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The real choice in coming elections

Monday June 26 2017

A Starehe resident votes in ODM party primaries

A Starehe resident votes in ODM party primaries at Ziwani social hall on April 30, 2017. It is time for the citizens to look at the bigger picture and move with dignity and purpose to change the State architecture forever. PHOTO | JEFF ANGOTE | NATION MEDIA GROUP 

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It is that season again! Politicians are all over by air, land and water, making all sorts of promises and outdoing themselves on insults and the number of political rallies.

It would be the biggest entertainment season were the issues at play not so serious.

From a gubernatorial candidate plucking tea on a constituent’s farm to candidates giving out branded maize flour and loaves of bread for free, the political landscape is not short of comic relief.

Looked at from a historical and socioeconomic standpoint, the August 8 General Election is significant, both symbolically and literally, to us, our children and our children’s children.

It reminds us of a disappointing past, presents us with an opportunity to break with the past and heralds a brighter and prosperous future.

The stark choice Kenyans are faced with is not that between Nasa and Jubilee or between political parties and independents.


It is a choice between holding onto the attitudes that have kept us in indignity for decades and charting a new path that will lead to a cohesive, trusting, ethical and dignified future driven by sound, effective, transparent and accountable leadership.


I pray that Kenyans will choose the latter, but should they opt for the former, I hope the guilt on our shoulders will be heavy enough to force us to make amends in the very near future.

I have no problem with those who will vote for Jubilee flag-bearer Uhuru Kenyatta.

I also have no problem with those who will cast their ballots for Nasa presidential candidate Raila Odinga.

I know there are many who will vote for my friend Dr Ekuru Aukot, Prof Michael Wainaina, Mr Joe Nyaga or the other presidential candidates. I have no problem with them.


Here is my problem. For more than five decades, the roles have been reversed slowly, but with determination, for the benefit of a few politicians, and to the chagrin of the voters.

Instead of the voters picking the candidates, the candidates are themselves picking the voters.

Instead of the politicians working for the voters, the voters are working for the politicians.

Instead of the voters holding the politicians to account, the politicians are holding themselves to account.

The politicians have zoned us so accurately along tribal and regional lines that it is possible to predict what each candidate will get just by looking at the number of registered voters. They know from our history that we are not persuaded by ideology, manifestos, integrity and respect for human rights, consistency, competence, track record or any of those ideals that make a nation.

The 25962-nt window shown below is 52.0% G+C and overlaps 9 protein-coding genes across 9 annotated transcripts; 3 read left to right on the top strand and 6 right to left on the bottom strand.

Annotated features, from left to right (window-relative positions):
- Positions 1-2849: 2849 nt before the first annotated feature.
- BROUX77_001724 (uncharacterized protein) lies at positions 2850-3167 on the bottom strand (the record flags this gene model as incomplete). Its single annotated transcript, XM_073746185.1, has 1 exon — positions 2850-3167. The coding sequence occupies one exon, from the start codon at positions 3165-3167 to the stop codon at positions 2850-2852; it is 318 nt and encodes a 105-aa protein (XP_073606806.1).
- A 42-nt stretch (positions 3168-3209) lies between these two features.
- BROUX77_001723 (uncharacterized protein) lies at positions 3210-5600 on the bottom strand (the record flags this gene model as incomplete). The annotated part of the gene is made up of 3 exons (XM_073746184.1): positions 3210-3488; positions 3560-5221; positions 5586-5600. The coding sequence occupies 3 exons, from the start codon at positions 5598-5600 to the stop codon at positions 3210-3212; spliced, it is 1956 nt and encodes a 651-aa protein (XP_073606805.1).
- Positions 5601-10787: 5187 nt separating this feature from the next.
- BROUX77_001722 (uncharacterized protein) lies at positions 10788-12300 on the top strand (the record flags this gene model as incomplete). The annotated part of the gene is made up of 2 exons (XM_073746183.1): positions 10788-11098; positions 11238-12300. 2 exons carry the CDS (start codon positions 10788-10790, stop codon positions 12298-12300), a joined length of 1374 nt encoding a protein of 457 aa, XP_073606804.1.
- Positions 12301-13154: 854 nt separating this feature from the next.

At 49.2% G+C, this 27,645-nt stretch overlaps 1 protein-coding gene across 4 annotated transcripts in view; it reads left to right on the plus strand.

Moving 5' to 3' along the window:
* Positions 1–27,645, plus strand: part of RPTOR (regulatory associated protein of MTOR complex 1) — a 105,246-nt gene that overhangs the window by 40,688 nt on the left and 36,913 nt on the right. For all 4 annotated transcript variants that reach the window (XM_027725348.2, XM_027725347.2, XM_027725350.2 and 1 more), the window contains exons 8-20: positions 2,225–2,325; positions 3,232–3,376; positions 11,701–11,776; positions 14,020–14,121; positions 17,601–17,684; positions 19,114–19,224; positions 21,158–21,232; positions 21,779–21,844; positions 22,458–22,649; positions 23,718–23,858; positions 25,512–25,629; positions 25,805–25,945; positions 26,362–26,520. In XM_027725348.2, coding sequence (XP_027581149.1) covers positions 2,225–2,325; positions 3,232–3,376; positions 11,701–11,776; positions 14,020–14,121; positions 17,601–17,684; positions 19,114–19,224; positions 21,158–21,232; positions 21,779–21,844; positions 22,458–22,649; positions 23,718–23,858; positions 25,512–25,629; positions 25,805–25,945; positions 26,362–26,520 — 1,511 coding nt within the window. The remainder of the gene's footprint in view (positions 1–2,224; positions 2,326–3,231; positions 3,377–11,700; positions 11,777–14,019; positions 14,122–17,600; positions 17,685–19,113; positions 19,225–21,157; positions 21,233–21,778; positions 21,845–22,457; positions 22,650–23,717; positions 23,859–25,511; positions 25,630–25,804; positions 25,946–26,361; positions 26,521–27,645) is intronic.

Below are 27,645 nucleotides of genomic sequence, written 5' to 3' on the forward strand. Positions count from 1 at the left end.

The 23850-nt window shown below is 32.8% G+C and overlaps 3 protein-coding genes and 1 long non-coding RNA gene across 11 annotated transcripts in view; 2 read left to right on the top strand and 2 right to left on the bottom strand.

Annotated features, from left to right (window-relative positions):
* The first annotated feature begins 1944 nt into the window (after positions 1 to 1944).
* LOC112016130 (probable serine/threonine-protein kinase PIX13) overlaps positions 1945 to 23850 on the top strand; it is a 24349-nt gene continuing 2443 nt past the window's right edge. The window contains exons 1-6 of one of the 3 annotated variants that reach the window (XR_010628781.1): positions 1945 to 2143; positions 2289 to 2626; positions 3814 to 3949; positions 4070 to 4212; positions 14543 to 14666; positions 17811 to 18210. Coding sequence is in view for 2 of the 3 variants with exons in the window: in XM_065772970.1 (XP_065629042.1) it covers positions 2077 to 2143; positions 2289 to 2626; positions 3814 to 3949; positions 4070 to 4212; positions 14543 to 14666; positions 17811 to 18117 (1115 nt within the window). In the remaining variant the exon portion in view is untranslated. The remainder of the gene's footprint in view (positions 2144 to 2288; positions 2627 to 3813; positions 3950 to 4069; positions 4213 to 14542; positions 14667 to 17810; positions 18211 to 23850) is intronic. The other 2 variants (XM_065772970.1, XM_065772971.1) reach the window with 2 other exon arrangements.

Instead, we identify a tribal leader, deify and accord him unquestionable support, his character flaws notwithstanding.

When the leaders make economic choices that drive millions to poverty, we rally around them to protect them from those we have labelled as “others”.


Never mind that we will all suffer the same consequences when food inflation rises to 20 per cent.

When they make promises that seem outrageous, we don’t question where the money will come from or how this will affect taxation.

When they incite communities against one another, we make excuses for them.

When they insult each other, we cheer and when they steal, we celebrate and honour them with re-election or even hand them more consequential positions.

The politicians, with strong ethnic following have studied our thinking.


They know they can get away with anything – from mismanagement of the economy, to theft and murder.

Sadly, other elected politicians dare not speak out, even if they hold different views.

They have to be seen to be supporting the tribal chief or risk being thrown into political oblivion.

The community whose member is in power is made to feel that they co-own the presidency. 

Nothing could be further from the truth. The presidency cannot be co-owned.


It is possible to hold a leader accountable and still vote for them when they do your bidding.

Who benefits when the leader does his job properly?

The answer is as clear as the daylight sun, the vigilant citizens and the nation.

Thanks to years of misrule, a feeling develops that the tribe whose member is in power is benefiting more than others.


The others, too, rally around a leader to champion their rights.

That leader rises to a god-like status. Sadly, in this election, many will be driven by the siege and victim mentality and we could get it wrong again.

The nation cannot continue this way.

It is time for the citizens to look at the bigger picture and move with dignity and purpose to change the State architecture forever. That day is August 8.

Mr Nyang’aya is Amnesty International Kenya country director. [email protected]